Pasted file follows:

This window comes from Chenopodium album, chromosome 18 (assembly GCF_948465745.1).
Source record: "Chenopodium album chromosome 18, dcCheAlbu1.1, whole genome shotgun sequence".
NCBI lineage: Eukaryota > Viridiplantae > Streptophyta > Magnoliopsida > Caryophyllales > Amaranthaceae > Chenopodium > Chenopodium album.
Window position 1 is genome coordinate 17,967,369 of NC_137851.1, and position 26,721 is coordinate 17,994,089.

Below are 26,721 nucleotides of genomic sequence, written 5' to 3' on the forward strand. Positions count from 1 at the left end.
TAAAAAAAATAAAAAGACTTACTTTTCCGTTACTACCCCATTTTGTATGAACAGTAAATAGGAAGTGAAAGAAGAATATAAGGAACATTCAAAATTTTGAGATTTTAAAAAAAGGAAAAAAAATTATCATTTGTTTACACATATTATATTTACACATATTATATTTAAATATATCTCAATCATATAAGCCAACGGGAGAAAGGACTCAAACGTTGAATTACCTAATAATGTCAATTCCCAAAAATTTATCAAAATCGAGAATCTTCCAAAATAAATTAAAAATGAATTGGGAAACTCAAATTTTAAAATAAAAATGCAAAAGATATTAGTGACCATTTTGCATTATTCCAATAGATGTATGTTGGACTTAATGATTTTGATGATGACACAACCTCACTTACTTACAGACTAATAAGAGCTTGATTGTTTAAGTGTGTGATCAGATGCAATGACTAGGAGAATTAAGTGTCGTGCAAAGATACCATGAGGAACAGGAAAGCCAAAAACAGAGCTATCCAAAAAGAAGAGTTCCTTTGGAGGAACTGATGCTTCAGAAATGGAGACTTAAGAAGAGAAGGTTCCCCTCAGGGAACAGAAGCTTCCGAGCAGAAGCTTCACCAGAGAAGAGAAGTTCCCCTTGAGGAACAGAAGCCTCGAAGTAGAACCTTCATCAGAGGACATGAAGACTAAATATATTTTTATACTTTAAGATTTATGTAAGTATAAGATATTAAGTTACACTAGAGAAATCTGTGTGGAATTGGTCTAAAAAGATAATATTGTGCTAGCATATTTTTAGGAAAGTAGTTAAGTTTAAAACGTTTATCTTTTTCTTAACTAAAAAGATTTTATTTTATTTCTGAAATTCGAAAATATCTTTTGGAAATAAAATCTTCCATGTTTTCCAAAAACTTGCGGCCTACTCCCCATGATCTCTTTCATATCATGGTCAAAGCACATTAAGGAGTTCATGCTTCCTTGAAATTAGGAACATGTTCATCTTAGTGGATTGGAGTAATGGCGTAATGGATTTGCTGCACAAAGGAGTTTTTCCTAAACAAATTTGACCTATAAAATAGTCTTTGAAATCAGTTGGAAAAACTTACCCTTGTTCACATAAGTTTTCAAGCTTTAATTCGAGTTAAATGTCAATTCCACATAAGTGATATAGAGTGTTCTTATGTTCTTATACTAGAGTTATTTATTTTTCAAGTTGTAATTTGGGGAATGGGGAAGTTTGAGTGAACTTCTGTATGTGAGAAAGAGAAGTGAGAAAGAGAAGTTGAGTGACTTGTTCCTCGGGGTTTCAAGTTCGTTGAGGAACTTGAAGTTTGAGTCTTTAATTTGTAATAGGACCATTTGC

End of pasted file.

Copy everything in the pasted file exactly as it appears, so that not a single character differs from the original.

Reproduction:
This window comes from Chenopodium album, chromosome 18 (assembly GCF_948465745.1).
Source record: "Chenopodium album chromosome 18, dcCheAlbu1.1, whole genome shotgun sequence".
NCBI lineage: Eukaryota > Viridiplantae > Streptophyta > Magnoliopsida > Caryophyllales > Amaranthaceae > Chenopodium > Chenopodium album.
Window position 1 is genome coordinate 17,967,369 of NC_137851.1, and position 26,721 is coordinate 17,994,089.

Below are 26,721 nucleotides of genomic sequence, written 5' to 3' on the forward strand. Positions count from 1 at the left end.
TAAAAAAAATAAAAAGACTTACTTTTCCGTTACTACCCCATTTTGTATGAACAGTAAATAGGAAGTGAAAGAAGAATATAAGGAACATTCAAAATTTTGAGATTTTAAAAAAAGGAAAAAAAATTATCATTTGTTTACACATATTATATTTACACATATTATATTTAAATATATCTCAATCATATAAGCCAACGGGAGAAAGGACTCAAACGTTGAATTACCTAATAATGTCAATTCCCAAAAATTTATCAAAATCGAGAATCTTCCAAAATAAATTAAAAATGAATTGGGAAACTCAAATTTTAAAATAAAAATGCAAAAGATATTAGTGACCATTTTGCATTATTCCAATAGATGTATGTTGGACTTAATGATTTTGATGATGACACAACCTCACTTACTTACAGACTAATAAGAGCTTGATTGTTTAAGTGTGTGATCAGATGCAATGACTAGGAGAATTAAGTGTCGTGCAAAGATACCATGAGGAACAGGAAAGCCAAAAACAGAGCTATCCAAAAAGAAGAGTTCCTTTGGAGGAACTGATGCTTCAGAAATGGAGACTTAAGAAGAGAAGGTTCCCCTCAGGGAACAGAAGCTTCCGAGCAGAAGCTTCACCAGAGAAGAGAAGTTCCCCTTGAGGAACAGAAGCCTCGAAGTAGAACCTTCATCAGAGGACATGAAGACTAAATATATTTTTATACTTTAAGATTTATGTAAGTATAAGATATTAAGTTACACTAGAGAAATCTGTGTGGAATTGGTCTAAAAAGATAATATTGTGCTAGCATATTTTTAGGAAAGTAGTTAAGTTTAAAACGTTTATCTTTTTCTTAACTAAAAAGATTTTATTTTATTTCTGAAATTCGAAAATATCTTTTGGAAATAAAATCTTCCATGTTTTCCAAAAACTTGCGGCCTACTCCCCATGATCTCTTTCATATCATGGTCAAAGCACATTAAGGAGTTCATGCTTCCTTGAAATTAGGAACATGTTCATCTTAGTGGATTGGAGTAATGGCGTAATGGATTTGCTGCACAAAGGAGTTTTTCCTAAACAAATTTGACCTATAAAATAGTCTTTGAAATCAGTTGGAAAAACTTACCCTTGTTCACATAAGTTTTCAAGCTTTAATTCGAGTTAAATGTCAATTCCACATAAGTGATATAGAGTGTTCTTATGTTCTTATACTAGAGTTATTTATTTTTCAAGTTGTAATTTGGGGAATGGGGAAGTTTGAGTGAACTTCTGTATGTGAGAAAGAGAAGTGAGAAAGAGAAGTTGAGTGACTTGTTCCTCGGGGTTTCAAGTTCGTTGAGGAACTTGAAGTTTGAGTCTTTAATTTGTAATAGGACCATTTGC